The Born in Bradford study is tracking the health and wellbeing of over 13,500 children, and their parents born at Bradford Royal Infirmary between March 2007 and December 2010. The health of these children is being tracked from pregnancy through childhood and into adult life. Studying children from before birth is a powerful way of understanding the many influences that shape our lives. We have been able to include how our parents and our wider family, our genes, the way we choose to live, the local environment, the services we access come together to affect our health and well-being. The information collected from our Born in Bradford families is being used to find the causes of common childhood illnesses, conditions and to explore the mental and social development of this new generation.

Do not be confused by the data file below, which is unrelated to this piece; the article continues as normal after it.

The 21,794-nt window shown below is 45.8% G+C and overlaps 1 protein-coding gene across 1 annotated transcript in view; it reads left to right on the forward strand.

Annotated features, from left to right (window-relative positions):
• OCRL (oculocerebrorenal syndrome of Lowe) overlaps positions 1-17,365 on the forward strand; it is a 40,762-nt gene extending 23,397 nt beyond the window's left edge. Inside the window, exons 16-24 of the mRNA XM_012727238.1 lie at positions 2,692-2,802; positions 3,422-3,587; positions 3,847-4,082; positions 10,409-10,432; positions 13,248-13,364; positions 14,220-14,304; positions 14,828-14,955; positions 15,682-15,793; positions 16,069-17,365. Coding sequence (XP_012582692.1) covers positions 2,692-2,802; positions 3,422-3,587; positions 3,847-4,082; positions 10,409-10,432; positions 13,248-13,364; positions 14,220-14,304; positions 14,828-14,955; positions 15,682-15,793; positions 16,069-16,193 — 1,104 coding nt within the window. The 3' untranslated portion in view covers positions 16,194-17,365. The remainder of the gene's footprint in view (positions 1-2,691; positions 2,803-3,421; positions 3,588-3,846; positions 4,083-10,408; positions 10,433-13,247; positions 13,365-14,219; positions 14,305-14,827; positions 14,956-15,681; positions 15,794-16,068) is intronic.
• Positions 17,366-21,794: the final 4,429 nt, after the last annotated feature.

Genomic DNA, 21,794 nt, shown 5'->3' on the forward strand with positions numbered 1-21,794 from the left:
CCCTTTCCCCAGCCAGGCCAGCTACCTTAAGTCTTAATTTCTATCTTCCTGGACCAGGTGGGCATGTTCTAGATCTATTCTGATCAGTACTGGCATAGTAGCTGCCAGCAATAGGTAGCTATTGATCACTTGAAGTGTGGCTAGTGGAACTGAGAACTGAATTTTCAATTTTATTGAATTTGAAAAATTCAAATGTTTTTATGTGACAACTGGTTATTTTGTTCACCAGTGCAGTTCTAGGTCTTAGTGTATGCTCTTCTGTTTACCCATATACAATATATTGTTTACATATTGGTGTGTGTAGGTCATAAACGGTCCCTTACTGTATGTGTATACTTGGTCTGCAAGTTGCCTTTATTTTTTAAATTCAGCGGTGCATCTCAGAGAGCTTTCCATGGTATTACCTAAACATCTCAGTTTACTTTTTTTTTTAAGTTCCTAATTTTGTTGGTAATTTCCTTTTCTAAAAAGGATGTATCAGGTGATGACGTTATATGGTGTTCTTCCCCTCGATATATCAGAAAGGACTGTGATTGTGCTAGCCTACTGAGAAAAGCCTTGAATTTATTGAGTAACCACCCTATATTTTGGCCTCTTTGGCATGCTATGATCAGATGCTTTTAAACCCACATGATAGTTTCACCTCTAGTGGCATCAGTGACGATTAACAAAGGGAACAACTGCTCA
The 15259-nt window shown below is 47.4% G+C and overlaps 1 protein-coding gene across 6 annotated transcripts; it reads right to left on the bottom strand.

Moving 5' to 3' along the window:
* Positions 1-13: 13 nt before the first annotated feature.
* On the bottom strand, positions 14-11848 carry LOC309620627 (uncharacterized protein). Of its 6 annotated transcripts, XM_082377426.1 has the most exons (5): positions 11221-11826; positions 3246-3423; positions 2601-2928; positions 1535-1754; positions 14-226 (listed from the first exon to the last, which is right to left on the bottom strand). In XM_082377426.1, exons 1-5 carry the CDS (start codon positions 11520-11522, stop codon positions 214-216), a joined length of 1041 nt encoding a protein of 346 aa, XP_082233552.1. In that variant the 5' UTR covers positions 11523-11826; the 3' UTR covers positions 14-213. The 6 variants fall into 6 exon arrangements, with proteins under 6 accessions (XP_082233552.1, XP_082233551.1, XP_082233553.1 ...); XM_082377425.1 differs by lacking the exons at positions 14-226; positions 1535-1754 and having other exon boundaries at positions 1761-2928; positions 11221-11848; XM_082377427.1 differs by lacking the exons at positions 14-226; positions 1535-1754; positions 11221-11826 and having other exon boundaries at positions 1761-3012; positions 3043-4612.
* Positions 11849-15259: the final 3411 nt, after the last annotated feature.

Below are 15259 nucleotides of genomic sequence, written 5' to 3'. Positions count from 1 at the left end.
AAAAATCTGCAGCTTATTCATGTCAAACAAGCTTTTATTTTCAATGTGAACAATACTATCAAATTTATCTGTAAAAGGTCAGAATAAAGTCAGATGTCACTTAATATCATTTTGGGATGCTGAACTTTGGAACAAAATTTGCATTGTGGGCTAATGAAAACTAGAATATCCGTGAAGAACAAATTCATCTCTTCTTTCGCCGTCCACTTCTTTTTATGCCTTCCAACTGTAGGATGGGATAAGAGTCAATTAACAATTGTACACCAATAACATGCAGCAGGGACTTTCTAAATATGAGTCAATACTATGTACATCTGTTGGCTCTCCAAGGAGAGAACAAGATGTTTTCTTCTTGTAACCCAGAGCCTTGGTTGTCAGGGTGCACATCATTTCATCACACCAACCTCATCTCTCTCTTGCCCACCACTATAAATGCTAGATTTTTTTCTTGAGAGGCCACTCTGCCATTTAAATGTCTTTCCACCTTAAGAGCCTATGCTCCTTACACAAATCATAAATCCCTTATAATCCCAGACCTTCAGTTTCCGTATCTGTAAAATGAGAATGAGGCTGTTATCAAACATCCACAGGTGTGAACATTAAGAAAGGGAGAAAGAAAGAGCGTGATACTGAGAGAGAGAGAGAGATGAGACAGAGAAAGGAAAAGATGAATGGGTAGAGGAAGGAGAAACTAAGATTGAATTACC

The assessments will indicate which children are struggling in class and will pick up where their difficulties lie, for example in their fine motor control, or their working memory. These assessments are free to Bradford schools.
To find out more about this project, click here.
Over the last three consecutive school years since September 2015 to 2017 the school nursing team have collected some important measurements from BiB children in year 3. They repeated some of the measurements that were taken when BiB children were born and when they were in their school Reception year. BiB has used these to compare and monitor growth and development of children taking part in the study. In 2017, some new measures were introduced including physical activity recording and blood samples, as well as all the measures we have collected previously. From 2017-2020 we are inviting all children in years 4, 5 and 6 who are in the BiB study and have not already had the new measurements taken, to have a physical activity monitor and a blood sample so that we can understand more about how children grow and staying healthy. To find out more, click here.
Wright, J., Small, N., Raynor, P., Tuffnell, D., Bhopal, R., Cameron, N., … & Pickett, K. E. (2012). Cohort profile: the Born in Bradford multi-ethnic family cohort study. International journal of epidemiology, 42(4), 978-991.